So, the UN climate summit, COP26, has wrapped up for another year. In its wake, the media and campaigners have been picking over the outcomes.  

There were a few good things to come out of COP26. Acknowledgement by global leaders of the seriousness of climate change and the need for urgent action IS helpful. We saw the greater integration of the science into the text – the ‘Glasgow Pact’ included reference to the severity of impacts and risks to people. Quite a few things were agreed, such as the finalisation of details of the Paris Agreement and new language on loss and damage and fossil fuels. There was a slew of announcements with different groups of countries committing to different things such as the Global Methane Pledge. And countries will be revisiting their climate action plans at COP27 next year, instead of in five years’ time. The fact that the event was held in the UK has helped increase levels of interest and momentum in communities, businesses, individuals here.

In the aftermath of COP26 the number crunching is still going on, but it is already clear that the agreements made and pledges given in Glasgow are nowhere near fast enough, good enough, or strong enough. And that, despite the fact that emissions need to decrease by 45% by 2030 to keep global heating below 1.5 degrees, current pledges add up to an increase rather than a decrease by this key date. 

So where does COP26 leave Cumbria and our target of zero carbon emissions by 2037?  It makes even more crucial the work of CAfS and that of the many hundreds of community sustainability groups, businesses, schools and colleges, charities, service providers and local authorities that are all engaged in reducing carbon emissions. We have a chance to show what can be done when communities are placed at the heart of driving change.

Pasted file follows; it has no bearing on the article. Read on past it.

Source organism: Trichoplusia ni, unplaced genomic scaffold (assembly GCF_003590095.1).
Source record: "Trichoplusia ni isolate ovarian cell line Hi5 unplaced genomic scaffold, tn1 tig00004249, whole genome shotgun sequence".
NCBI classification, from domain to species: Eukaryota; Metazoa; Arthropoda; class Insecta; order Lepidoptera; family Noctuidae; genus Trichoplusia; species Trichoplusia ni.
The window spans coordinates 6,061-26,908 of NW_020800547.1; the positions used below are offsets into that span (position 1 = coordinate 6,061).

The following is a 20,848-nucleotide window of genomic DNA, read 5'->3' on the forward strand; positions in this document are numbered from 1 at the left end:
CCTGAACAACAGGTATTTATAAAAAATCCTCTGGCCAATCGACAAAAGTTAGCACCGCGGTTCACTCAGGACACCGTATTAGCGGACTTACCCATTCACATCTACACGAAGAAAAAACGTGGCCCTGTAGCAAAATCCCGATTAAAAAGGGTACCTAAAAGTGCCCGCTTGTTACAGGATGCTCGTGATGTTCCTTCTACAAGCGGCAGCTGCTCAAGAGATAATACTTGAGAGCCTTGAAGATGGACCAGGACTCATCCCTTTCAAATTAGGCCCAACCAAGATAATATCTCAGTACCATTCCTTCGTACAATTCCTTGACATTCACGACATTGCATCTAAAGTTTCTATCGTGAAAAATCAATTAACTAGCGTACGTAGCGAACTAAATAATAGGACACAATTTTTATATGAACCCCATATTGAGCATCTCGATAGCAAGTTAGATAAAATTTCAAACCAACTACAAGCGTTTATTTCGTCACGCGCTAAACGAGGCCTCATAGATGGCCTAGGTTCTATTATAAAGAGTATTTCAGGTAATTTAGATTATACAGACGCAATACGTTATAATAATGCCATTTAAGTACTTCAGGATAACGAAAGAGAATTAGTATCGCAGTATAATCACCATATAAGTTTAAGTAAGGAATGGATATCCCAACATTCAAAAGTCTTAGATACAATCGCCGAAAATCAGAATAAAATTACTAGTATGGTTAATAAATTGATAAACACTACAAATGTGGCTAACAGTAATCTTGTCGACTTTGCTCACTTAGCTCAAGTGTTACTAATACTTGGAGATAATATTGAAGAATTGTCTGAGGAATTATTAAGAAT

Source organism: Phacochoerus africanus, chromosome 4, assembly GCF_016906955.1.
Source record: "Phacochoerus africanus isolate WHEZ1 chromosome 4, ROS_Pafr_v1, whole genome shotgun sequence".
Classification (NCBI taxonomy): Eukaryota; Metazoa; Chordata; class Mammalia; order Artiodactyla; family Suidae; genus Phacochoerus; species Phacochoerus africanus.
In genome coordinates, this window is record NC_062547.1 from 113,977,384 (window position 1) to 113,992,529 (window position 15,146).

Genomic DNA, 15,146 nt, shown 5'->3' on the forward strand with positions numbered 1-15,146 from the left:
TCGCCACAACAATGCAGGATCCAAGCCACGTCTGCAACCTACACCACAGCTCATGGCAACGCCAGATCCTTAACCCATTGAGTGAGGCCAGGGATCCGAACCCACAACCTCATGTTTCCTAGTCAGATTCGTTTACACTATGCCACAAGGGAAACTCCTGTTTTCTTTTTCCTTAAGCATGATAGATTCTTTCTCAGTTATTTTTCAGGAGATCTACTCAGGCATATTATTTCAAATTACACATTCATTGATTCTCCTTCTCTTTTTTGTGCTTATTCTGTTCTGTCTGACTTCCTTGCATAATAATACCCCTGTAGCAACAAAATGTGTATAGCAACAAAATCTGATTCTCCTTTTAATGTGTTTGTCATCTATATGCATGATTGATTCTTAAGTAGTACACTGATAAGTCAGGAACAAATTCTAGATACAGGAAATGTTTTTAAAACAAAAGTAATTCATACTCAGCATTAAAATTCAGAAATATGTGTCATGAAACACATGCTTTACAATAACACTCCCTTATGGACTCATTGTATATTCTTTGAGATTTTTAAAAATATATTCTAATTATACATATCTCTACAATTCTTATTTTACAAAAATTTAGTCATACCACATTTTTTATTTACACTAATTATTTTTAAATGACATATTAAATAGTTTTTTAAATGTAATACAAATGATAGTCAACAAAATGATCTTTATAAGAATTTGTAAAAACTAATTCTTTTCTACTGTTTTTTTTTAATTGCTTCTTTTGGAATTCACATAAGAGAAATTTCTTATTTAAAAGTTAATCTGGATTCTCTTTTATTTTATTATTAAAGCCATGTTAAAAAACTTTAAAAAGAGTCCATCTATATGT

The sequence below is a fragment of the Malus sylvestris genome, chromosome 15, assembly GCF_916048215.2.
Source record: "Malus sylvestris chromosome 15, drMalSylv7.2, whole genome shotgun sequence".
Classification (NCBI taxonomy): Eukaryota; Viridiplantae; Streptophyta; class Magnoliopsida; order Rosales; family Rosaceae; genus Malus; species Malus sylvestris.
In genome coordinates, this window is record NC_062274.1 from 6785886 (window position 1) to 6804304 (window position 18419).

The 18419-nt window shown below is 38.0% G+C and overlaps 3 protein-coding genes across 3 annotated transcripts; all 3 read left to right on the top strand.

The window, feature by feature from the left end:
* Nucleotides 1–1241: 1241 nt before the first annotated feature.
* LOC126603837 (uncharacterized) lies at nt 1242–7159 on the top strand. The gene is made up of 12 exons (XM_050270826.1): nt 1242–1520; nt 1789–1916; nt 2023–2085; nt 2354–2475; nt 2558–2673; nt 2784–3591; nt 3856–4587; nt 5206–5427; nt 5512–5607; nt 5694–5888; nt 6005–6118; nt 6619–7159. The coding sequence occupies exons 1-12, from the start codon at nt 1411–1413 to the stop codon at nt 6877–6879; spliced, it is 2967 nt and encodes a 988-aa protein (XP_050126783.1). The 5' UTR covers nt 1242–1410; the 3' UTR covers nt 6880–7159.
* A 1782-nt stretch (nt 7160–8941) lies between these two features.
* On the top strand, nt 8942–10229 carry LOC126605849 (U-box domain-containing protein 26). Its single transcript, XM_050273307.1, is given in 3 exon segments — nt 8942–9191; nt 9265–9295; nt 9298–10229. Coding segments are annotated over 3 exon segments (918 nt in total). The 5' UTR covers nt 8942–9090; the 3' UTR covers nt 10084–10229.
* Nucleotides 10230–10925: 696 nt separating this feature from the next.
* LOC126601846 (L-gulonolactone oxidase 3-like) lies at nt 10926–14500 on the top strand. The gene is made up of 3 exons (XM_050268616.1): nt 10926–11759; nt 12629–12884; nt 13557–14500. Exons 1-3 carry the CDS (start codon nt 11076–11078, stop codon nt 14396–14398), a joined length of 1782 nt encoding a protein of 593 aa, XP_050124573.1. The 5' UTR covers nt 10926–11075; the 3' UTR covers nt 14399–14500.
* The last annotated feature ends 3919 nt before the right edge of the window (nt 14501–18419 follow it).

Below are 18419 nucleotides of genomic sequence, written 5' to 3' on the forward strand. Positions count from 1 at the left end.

We know where the major sources of greenhouse gas emissions come from in Cumbria, from the analysis of the county’s carbon emissions carried out for the Zero Carbon Cumbria Partnership, in the Carbon Baseline for Cumbria. This knowledge means our households, communities, businesses and organisations have the power in their hands to reduce the majority of Cumbria’s emissions, by making the changes that are under their control. Of course, government action and support will also be vital to enable some of the changes that are needed. 

We need to ensure all the action that’s already happening in Cumbria is showcased, highlighted, celebrated and brought to the attention of political leaders. We need to use our voices and insist on transparency and rapid action. We can each play a part in that – we are all influencers. We can all take steps in our own lives, and beyond that we can all put pressure on all people in positions of influence,  to take the critical and urgent action needed to drive and support the scale of change needed to protect the people and nature we care about for the future.